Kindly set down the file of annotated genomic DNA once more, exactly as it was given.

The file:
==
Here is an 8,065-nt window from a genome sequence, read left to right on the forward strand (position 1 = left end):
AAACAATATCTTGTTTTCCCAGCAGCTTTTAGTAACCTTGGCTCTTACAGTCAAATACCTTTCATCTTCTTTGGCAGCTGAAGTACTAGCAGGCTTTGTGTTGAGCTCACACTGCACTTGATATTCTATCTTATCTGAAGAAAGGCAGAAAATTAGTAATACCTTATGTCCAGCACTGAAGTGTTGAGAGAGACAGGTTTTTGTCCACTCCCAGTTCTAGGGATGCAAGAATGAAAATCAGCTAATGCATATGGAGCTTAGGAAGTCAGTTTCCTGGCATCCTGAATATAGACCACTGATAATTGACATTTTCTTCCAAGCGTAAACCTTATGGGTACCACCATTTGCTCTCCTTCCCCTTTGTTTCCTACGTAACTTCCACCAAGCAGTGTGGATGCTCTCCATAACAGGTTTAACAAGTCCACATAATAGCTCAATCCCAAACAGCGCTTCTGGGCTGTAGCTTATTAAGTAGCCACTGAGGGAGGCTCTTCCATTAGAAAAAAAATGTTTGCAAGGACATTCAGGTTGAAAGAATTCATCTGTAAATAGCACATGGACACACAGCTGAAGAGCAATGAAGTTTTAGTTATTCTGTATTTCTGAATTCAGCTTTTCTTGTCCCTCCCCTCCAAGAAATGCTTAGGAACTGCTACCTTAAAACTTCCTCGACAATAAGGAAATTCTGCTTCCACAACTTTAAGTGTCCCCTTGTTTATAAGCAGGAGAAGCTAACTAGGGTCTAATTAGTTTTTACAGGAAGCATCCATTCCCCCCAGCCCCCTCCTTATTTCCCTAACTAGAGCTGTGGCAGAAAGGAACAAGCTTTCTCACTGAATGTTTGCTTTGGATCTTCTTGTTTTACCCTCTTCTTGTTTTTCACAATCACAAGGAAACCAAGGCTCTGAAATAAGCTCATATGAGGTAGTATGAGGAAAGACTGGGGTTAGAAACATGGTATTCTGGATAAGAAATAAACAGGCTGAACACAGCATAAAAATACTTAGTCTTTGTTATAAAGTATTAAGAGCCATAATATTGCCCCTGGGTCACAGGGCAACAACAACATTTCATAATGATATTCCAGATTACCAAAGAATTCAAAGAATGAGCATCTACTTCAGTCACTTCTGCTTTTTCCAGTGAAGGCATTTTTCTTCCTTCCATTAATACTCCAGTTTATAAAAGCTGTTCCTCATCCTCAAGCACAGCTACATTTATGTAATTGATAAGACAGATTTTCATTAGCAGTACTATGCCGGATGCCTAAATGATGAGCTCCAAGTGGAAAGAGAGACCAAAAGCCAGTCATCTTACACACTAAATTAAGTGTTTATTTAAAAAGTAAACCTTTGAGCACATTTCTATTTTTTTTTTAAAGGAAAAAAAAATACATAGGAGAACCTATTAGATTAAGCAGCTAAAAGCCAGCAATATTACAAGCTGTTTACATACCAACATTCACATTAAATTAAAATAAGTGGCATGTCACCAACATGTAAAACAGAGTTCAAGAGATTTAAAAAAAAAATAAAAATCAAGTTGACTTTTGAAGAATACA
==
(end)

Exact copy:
Here is an 8,065-nt window from a genome sequence, read left to right on the forward strand (position 1 = left end):
AAACAATATCTTGTTTTCCCAGCAGCTTTTAGTAACCTTGGCTCTTACAGTCAAATACCTTTCATCTTCTTTGGCAGCTGAAGTACTAGCAGGCTTTGTGTTGAGCTCACACTGCACTTGATATTCTATCTTATCTGAAGAAAGGCAGAAAATTAGTAATACCTTATGTCCAGCACTGAAGTGTTGAGAGAGACAGGTTTTTGTCCACTCCCAGTTCTAGGGATGCAAGAATGAAAATCAGCTAATGCATATGGAGCTTAGGAAGTCAGTTTCCTGGCATCCTGAATATAGACCACTGATAATTGACATTTTCTTCCAAGCGTAAACCTTATGGGTACCACCATTTGCTCTCCTTCCCCTTTGTTTCCTACGTAACTTCCACCAAGCAGTGTGGATGCTCTCCATAACAGGTTTAACAAGTCCACATAATAGCTCAATCCCAAACAGCGCTTCTGGGCTGTAGCTTATTAAGTAGCCACTGAGGGAGGCTCTTCCATTAGAAAAAAAATGTTTGCAAGGACATTCAGGTTGAAAGAATTCATCTGTAAATAGCACATGGACACACAGCTGAAGAGCAATGAAGTTTTAGTTATTCTGTATTTCTGAATTCAGCTTTTCTTGTCCCTCCCCTCCAAGAAATGCTTAGGAACTGCTACCTTAAAACTTCCTCGACAATAAGGAAATTCTGCTTCCACAACTTTAAGTGTCCCCTTGTTTATAAGCAGGAGAAGCTAACTAGGGTCTAATTAGTTTTTACAGGAAGCATCCATTCCCCCCAGCCCCCTCCTTATTTCCCTAACTAGAGCTGTGGCAGAAAGGAACAAGCTTTCTCACTGAATGTTTGCTTTGGATCTTCTTGTTTTACCCTCTTCTTGTTTTTCACAATCACAAGGAAACCAAGGCTCTGAAATAAGCTCATATGAGGTAGTATGAGGAAAGACTGGGGTTAGAAACATGGTATTCTGGATAAGAAATAAACAGGCTGAACACAGCATAAAAATACTTAGTCTTTGTTATAAAGTATTAAGAGCCATAATATTGCCCCTGGGTCACAGGGCAACAACAACATTTCATAATGATATTCCAGATTACCAAAGAATTCAAAGAATGAGCATCTACTTCAGTCACTTCTGCTTTTTCCAGTGAAGGCATTTTTCTTCCTTCCATTAATACTCCAGTTTATAAAAGCTGTTCCTCATCCTCAAGCACAGCTACATTTATGTAATTGATAAGACAGATTTTCATTAGCAGTACTATGCCGGATGCCTAAATGATGAGCTCCAAGTGGAAAGAGAGACCAAAAGCCAGTCATCTTACACACTAAATTAAGTGTTTATTTAAAAAGTAAACCTTTGAGCACATTTCTATTTTTTTTTTAAAGGAAAAAAAAATACATAGGAGAACCTATTAGATTAAGCAGCTAAAAGCCAGCAATATTACAAGCTGTTTACATACCAACATTCACATTAAATTAAAATAAGTGGCATGTCACCAACATGTAAAACAGAGTTCAAGAGATTTAAAAAAAAAATAAAAATCAAGTTGACTTTTGAAGAATACA